1. In patients with aortic stenosis undergoing transcatheter aortic valve replacement (TAVR), the use of cerebral embolic protection devices did not have a significant effect on the incidence of periprocedural stroke.
2. There was no difference in adverse effects in patients who received cerebral embolic protection versus the control group.
Evidence Rating Level: 1 (Excellent)
Study Rundown: TAVR is a well-established intervention used for patients with aortic stenosis. Notably, embolization of debris from the valve or vasculature can cause a periprocedural stroke. Though the risk of stroke with TAVR is decreasing with newer-generation devices and is similar to that after surgical aortic valve replacement, it is still an important complication of the procedure to be aware of. Recently, the Sentinel cerebral embolic protection (CEP) device by Boston Scientific was approved by the Food and Drug Administration (FDA) for the capture and removal of embolic material during TAVR. However, there remains a gap in knowledge as to understanding whether CEP will reduce the risk of periprocedural stroke in patients receiving TAVR. Overall, this study found that in patients with aortic stenosis undergoing TAVR, the incidence of procedural complications was similar among those who underwent TAVR with or without CEP. This study was limited by restricting a small number of endpoints with only short-term follow-up and the CEP group included a greater percentage of female patients than the control group. Nevertheless, these study’s findings are significant, as they demonstrate that the use of a CEP device does not significantly impact periprocedural stroke risk or any other complications in patients who underwent TAVR for aortic stenosis.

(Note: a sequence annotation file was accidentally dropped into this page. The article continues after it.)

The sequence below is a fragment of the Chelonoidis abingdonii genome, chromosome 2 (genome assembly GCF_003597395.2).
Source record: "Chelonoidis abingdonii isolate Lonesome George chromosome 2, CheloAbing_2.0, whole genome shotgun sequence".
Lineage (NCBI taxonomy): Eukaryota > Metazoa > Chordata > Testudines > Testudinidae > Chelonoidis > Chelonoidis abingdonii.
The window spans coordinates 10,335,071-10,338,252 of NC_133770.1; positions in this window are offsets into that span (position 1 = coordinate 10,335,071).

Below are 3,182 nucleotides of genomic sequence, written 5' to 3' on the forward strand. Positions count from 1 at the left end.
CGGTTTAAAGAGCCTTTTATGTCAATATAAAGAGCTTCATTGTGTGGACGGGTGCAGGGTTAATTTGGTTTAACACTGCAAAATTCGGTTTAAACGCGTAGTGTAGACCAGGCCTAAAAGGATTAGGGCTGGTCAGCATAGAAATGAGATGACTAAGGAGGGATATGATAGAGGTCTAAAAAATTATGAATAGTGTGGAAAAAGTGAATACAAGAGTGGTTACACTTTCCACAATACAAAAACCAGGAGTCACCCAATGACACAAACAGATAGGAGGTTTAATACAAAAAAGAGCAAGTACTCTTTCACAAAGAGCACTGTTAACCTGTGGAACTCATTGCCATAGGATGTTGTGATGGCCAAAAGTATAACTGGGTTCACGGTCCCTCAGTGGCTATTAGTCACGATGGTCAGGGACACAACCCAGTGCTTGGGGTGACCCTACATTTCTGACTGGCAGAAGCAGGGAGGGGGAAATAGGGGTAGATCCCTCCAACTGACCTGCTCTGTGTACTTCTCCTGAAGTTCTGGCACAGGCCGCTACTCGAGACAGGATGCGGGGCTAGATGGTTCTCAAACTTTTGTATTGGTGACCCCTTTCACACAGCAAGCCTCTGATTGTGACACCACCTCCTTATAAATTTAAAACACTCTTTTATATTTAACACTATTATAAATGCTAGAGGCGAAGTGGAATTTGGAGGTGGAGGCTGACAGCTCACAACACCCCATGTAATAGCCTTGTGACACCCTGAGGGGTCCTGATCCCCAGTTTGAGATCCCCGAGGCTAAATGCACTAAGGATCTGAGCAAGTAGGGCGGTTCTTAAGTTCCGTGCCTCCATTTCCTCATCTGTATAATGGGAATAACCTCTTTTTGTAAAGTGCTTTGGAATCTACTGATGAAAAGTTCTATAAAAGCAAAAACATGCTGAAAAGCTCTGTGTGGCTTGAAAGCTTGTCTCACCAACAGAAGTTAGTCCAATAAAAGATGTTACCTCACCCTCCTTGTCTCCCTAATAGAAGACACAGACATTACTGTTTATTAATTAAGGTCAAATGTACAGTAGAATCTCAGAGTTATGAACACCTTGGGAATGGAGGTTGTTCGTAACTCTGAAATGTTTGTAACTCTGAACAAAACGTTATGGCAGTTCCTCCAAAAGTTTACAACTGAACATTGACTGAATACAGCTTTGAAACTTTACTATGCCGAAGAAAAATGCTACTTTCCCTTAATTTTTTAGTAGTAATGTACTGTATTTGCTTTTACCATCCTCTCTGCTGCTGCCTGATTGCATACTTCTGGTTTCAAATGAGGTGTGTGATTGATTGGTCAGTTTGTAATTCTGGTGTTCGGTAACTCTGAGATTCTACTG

In-Depth [randomized controlled trial]: This prospective, post-market, multicenter, randomized control trial evaluated the Sentinel CEP device in patients with aortic stenosis undergoing transfemoral TAVR. Patients that had aortic stenosis and were scheduled to undergo TAVR with the transfemoral placement of a commercially available device were eligible for the study. Patients with left common carotid or brachiocephalic artery greater than 70% diameter stenosis or if the anatomical structure was otherwise incompatible with the placement of the CEP device were excluded from the study. The primary outcome measured was clinical stroke within 72 hours after TAVR or before discharge. Outcomes in the primary analysis were assessed via an intention-to-treat population with chi-square test or Fisher’s exact test. Based on the primary analysis, the incidence of stroke within 72 hours after TAVR or before discharge did not differ significantly between the CEP group and the control group (2.3% vs 2.9%; difference of -0.6%, 95% Confidence Interval -1.7 to 0.5). For other adverse effects, there were no significant differences between the CEP group and the control group with regard to patients who experienced a disabling stroke, death, delirium, or an acute kidney injury. Overall, this study demonstrates that the use of a CEP device in patients with aortic stenosis undergoing TAVR did not have a significant effect the incidence of periprocedural stroke or any other adverse outcome.
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